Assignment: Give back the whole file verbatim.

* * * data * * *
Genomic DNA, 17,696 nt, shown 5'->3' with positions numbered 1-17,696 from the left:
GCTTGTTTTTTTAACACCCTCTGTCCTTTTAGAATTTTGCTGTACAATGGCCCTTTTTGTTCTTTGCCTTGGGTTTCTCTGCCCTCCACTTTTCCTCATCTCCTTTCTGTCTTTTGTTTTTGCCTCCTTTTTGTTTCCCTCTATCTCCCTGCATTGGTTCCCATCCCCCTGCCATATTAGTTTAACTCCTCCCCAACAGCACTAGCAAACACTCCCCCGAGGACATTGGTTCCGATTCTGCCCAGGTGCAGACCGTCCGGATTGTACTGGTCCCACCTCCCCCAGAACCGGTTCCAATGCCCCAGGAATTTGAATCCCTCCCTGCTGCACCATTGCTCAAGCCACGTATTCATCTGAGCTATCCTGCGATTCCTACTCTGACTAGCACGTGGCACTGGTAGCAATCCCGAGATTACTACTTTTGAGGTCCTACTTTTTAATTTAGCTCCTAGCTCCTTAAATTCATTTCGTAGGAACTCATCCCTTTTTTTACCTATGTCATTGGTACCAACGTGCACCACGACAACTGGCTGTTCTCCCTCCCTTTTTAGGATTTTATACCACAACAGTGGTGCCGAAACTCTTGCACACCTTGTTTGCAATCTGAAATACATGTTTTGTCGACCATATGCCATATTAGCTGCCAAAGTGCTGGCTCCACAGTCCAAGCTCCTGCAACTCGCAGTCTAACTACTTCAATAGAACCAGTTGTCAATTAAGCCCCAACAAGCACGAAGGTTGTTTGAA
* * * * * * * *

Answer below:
Genomic DNA, 17,696 nt, shown 5'->3' with positions numbered 1-17,696 from the left:
GCTTGTTTTTTTAACACCCTCTGTCCTTTTAGAATTTTGCTGTACAATGGCCCTTTTTGTTCTTTGCCTTGGGTTTCTCTGCCCTCCACTTTTCCTCATCTCCTTTCTGTCTTTTGTTTTTGCCTCCTTTTTGTTTCCCTCTATCTCCCTGCATTGGTTCCCATCCCCCTGCCATATTAGTTTAACTCCTCCCCAACAGCACTAGCAAACACTCCCCCGAGGACATTGGTTCCGATTCTGCCCAGGTGCAGACCGTCCGGATTGTACTGGTCCCACCTCCCCCAGAACCGGTTCCAATGCCCCAGGAATTTGAATCCCTCCCTGCTGCACCATTGCTCAAGCCACGTATTCATCTGAGCTATCCTGCGATTCCTACTCTGACTAGCACGTGGCACTGGTAGCAATCCCGAGATTACTACTTTTGAGGTCCTACTTTTTAATTTAGCTCCTAGCTCCTTAAATTCATTTCGTAGGAACTCATCCCTTTTTTTACCTATGTCATTGGTACCAACGTGCACCACGACAACTGGCTGTTCTCCCTCCCTTTTTAGGATTTTATACCACAACAGTGGTGCCGAAACTCTTGCACACCTTGTTTGCAATCTGAAATACATGTTTTGTCGACCATATGCCATATTAGCTGCCAAAGTGCTGGCTCCACAGTCCAAGCTCCTGCAACTCGCAGTCTAACTACTTCAATAGAACCAGTTGTCAATTAAGCCCCAACAAGCACGAAGGTTGTTTGAA